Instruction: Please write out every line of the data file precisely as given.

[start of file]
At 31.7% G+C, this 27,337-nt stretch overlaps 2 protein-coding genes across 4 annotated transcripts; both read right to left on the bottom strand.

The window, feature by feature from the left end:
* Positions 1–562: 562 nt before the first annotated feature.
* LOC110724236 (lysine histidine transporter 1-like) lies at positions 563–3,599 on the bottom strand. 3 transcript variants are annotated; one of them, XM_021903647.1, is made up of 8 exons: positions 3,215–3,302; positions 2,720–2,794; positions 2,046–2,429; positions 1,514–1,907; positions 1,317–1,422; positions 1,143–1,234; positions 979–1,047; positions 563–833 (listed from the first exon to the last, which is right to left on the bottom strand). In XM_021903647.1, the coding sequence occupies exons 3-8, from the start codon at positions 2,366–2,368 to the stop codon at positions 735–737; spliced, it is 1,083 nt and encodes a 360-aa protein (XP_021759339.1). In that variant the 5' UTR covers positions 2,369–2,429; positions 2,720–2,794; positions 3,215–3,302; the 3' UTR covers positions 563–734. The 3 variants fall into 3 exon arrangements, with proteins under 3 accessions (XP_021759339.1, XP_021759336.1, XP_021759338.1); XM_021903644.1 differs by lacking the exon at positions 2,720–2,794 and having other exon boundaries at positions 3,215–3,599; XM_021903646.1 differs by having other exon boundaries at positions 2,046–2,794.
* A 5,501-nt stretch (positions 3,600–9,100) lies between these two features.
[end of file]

At 31.7% G+C, this 27,337-nt stretch overlaps 2 protein-coding genes across 4 annotated transcripts; both read right to left on the bottom strand.

The window, feature by feature from the left end:
* Positions 1–562: 562 nt before the first annotated feature.
* LOC110724236 (lysine histidine transporter 1-like) lies at positions 563–3,599 on the bottom strand. 3 transcript variants are annotated; one of them, XM_021903647.1, is made up of 8 exons: positions 3,215–3,302; positions 2,720–2,794; positions 2,046–2,429; positions 1,514–1,907; positions 1,317–1,422; positions 1,143–1,234; positions 979–1,047; positions 563–833 (listed from the first exon to the last, which is right to left on the bottom strand). In XM_021903647.1, the coding sequence occupies exons 3-8, from the start codon at positions 2,366–2,368 to the stop codon at positions 735–737; spliced, it is 1,083 nt and encodes a 360-aa protein (XP_021759339.1). In that variant the 5' UTR covers positions 2,369–2,429; positions 2,720–2,794; positions 3,215–3,302; the 3' UTR covers positions 563–734. The 3 variants fall into 3 exon arrangements, with proteins under 3 accessions (XP_021759339.1, XP_021759336.1, XP_021759338.1); XM_021903644.1 differs by lacking the exon at positions 2,720–2,794 and having other exon boundaries at positions 3,215–3,599; XM_021903646.1 differs by having other exon boundaries at positions 2,046–2,794.
* A 5,501-nt stretch (positions 3,600–9,100) lies between these two features.